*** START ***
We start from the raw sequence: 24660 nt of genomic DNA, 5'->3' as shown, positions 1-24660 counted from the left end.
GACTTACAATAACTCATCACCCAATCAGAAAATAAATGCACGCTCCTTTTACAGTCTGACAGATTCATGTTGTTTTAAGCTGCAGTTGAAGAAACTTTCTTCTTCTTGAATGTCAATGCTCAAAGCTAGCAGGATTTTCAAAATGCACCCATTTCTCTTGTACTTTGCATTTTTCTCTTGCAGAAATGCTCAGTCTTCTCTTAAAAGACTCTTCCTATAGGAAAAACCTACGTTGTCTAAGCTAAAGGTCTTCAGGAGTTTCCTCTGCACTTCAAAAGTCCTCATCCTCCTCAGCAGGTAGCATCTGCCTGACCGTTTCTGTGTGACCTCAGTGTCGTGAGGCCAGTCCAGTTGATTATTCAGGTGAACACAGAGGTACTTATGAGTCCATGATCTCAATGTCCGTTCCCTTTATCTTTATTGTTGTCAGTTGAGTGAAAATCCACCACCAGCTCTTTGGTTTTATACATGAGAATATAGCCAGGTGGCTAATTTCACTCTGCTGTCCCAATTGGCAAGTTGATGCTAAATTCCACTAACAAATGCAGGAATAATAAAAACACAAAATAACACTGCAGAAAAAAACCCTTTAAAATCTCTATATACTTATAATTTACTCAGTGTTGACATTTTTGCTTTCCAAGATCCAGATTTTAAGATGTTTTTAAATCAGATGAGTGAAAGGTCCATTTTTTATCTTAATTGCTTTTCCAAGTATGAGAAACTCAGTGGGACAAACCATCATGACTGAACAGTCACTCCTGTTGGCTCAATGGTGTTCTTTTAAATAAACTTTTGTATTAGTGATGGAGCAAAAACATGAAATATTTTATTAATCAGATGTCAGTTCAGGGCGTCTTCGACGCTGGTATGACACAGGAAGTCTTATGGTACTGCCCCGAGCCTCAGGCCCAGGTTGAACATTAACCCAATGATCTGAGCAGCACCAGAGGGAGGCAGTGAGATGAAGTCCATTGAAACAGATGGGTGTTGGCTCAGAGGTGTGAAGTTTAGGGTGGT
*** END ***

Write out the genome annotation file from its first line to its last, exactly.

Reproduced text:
We start from the raw sequence: 24660 nt of genomic DNA, 5'->3' as shown, positions 1-24660 counted from the left end.
GACTTACAATAACTCATCACCCAATCAGAAAATAAATGCACGCTCCTTTTACAGTCTGACAGATTCATGTTGTTTTAAGCTGCAGTTGAAGAAACTTTCTTCTTCTTGAATGTCAATGCTCAAAGCTAGCAGGATTTTCAAAATGCACCCATTTCTCTTGTACTTTGCATTTTTCTCTTGCAGAAATGCTCAGTCTTCTCTTAAAAGACTCTTCCTATAGGAAAAACCTACGTTGTCTAAGCTAAAGGTCTTCAGGAGTTTCCTCTGCACTTCAAAAGTCCTCATCCTCCTCAGCAGGTAGCATCTGCCTGACCGTTTCTGTGTGACCTCAGTGTCGTGAGGCCAGTCCAGTTGATTATTCAGGTGAACACAGAGGTACTTATGAGTCCATGATCTCAATGTCCGTTCCCTTTATCTTTATTGTTGTCAGTTGAGTGAAAATCCACCACCAGCTCTTTGGTTTTATACATGAGAATATAGCCAGGTGGCTAATTTCACTCTGCTGTCCCAATTGGCAAGTTGATGCTAAATTCCACTAACAAATGCAGGAATAATAAAAACACAAAATAACACTGCAGAAAAAAACCCTTTAAAATCTCTATATACTTATAATTTACTCAGTGTTGACATTTTTGCTTTCCAAGATCCAGATTTTAAGATGTTTTTAAATCAGATGAGTGAAAGGTCCATTTTTTATCTTAATTGCTTTTCCAAGTATGAGAAACTCAGTGGGACAAACCATCATGACTGAACAGTCACTCCTGTTGGCTCAATGGTGTTCTTTTAAATAAACTTTTGTATTAGTGATGGAGCAAAAACATGAAATATTTTATTAATCAGATGTCAGTTCAGGGCGTCTTCGACGCTGGTATGACACAGGAAGTCTTATGGTACTGCCCCGAGCCTCAGGCCCAGGTTGAACATTAACCCAATGATCTGAGCAGCACCAGAGGGAGGCAGTGAGATGAAGTCCATTGAAACAGATGGGTGTTGGCTCAGAGGTGTGAAGTTTAGGGTGGT